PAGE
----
How many people must be there in a room to make the probability 100% that two people in the room have same birthday?
Answer: 367 (since there are 366 possible birthdays, including February 29).
The above question was simple. Try the below question yourself.

How many people must be there in a room to make the probability 50% that two people in the room have same birthday?
The number is surprisingly very low. In fact, we need only 70 people to make the probability 99.9 %.

Let us discuss the generalized formula.

What is the probability that two persons among n have same birthday?
Let the probability that two people in a room with n have same birthday be P(same). P(Same) can be easily evaluated in terms of P(different) where P(different) is the probability that all of them have different birthday.

P(same) = 1 – P(different)

P(different) can be written as 1 x (364/365) x (363/365) x (362/365) x …. x (1 – (n-1)/365)

How did we get the above expression?
Persons from first to last can get birthdays in following order for all birthdays to be distinct:
The first person can have any birthday among 365
The second person should have a birthday which is not same as first person
The third person should have a birthday which is not same as first two persons.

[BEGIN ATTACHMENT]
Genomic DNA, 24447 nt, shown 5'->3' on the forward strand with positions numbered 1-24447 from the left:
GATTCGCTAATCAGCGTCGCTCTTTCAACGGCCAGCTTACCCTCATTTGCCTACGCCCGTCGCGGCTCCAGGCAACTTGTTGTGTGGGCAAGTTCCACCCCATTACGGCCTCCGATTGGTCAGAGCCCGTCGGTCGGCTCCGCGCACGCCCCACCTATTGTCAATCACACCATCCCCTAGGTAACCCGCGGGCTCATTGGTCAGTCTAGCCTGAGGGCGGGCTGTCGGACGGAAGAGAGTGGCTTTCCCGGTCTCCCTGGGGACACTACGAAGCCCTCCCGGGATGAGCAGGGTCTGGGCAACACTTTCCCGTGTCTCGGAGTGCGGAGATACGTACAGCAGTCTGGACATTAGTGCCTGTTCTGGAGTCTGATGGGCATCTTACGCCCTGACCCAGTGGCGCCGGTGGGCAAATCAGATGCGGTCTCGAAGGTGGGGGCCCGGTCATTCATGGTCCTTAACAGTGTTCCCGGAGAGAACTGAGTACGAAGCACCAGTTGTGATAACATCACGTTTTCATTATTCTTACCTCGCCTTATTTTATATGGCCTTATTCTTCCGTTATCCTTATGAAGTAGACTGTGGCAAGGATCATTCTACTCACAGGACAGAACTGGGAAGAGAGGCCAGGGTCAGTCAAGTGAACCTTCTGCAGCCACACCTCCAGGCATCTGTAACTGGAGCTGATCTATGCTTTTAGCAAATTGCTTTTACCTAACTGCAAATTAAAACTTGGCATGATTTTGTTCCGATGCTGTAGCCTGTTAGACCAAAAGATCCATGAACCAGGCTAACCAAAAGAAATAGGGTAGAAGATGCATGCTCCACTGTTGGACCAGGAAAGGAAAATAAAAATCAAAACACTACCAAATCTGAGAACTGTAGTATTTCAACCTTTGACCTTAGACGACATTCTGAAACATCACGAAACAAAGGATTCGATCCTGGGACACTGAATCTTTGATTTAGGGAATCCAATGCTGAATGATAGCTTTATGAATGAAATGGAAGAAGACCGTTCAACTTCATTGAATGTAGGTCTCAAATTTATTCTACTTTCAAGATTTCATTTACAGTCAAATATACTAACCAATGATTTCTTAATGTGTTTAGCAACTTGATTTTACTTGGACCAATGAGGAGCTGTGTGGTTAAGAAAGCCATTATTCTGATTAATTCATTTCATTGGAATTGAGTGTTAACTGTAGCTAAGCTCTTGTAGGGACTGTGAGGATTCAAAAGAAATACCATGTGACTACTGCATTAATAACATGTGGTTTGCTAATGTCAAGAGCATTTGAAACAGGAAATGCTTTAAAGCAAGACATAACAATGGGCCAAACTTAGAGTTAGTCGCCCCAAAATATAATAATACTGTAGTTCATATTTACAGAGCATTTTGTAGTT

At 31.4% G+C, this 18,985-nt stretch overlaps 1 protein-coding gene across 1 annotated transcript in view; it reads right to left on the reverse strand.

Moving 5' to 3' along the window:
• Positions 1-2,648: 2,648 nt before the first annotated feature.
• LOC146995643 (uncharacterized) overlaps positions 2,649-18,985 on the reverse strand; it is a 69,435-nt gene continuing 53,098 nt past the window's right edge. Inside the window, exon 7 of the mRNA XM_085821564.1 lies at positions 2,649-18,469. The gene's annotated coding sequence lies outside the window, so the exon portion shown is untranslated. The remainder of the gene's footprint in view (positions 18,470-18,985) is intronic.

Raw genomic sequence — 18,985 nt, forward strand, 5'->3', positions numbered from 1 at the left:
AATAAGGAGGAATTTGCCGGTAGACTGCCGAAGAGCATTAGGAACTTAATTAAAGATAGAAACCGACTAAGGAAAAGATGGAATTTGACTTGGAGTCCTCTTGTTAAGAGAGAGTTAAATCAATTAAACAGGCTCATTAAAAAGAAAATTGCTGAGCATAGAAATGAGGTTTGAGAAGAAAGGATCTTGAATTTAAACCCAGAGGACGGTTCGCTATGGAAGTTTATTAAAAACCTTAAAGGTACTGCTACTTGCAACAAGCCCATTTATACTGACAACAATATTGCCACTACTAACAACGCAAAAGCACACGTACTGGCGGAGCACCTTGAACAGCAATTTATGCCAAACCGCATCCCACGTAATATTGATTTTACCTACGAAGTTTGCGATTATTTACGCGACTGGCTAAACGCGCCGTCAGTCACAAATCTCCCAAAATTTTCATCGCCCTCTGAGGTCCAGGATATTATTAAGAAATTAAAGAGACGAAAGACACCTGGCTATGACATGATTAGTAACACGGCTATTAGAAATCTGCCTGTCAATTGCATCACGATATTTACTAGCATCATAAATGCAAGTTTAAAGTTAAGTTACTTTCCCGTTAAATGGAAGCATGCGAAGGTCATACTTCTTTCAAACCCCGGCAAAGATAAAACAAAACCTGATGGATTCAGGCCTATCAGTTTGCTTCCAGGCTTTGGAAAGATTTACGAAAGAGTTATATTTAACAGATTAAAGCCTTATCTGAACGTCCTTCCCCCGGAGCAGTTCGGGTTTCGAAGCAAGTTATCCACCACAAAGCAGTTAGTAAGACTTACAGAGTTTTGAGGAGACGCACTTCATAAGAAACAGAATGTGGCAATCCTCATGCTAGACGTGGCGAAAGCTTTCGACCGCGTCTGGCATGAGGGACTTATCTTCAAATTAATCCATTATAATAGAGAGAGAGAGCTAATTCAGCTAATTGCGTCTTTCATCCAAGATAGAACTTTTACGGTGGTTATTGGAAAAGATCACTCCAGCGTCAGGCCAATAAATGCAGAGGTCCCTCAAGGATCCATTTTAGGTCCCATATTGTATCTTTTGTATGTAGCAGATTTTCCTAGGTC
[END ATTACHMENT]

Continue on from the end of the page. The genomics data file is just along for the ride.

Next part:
…………….
……………
The n’th person should have a birthday which is not same as any of the earlier considered (n-1) persons.

Approximation of above expression
The above expression can be approximated using Taylor’s Series.

provides a first-order approximation for ex for x << 1:

To apply this approximation to the first expression derived for p(different), set x = -a / 365. Thus,

The above expression derived for p(different) can be written as
1 x (1 – 1/365) x (1 – 2/365) x (1 – 3/365) x …. x (1 – (n-1)/365)

By putting the value of 1 – a/365 as e-a/365, we get following.

Therefore,

p(same) = 1- p(different)

An even coarser approximation is given by

p(same)

By taking Log on both sides, we get the reverse formula.

Using the above approximate formula, we can approximate number of people for a given probability. For example the following C++ function find() returns the smallest n for which the probability is greater than the given p.

C++ Implementation of approximate formula.
The following is C++ program to approximate number of people for a given probability.

`// C++ program to approximate number of people in <a href="#">Birthday Paradox</a> `
`// problem`
`#include <cmath>`
`#include <iostream>`
`using` `namespace` `std;`
`// Returns approximate number of people for a given probability`
`int` `find(``double` `p)`
`{`
`    ``return` `ceil``(``sqrt``(2*365*``log``(1/(1-p))));`
`}`
`int` `main()`
`{`
`   ``cout << find(0.70);`
`}`

Output:

`30`

Applications:
1) Birthday Paradox is generally discussed with hashing to show importance of collision handling even for a small set of keys.
2) Birthday Attack.

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source and credits.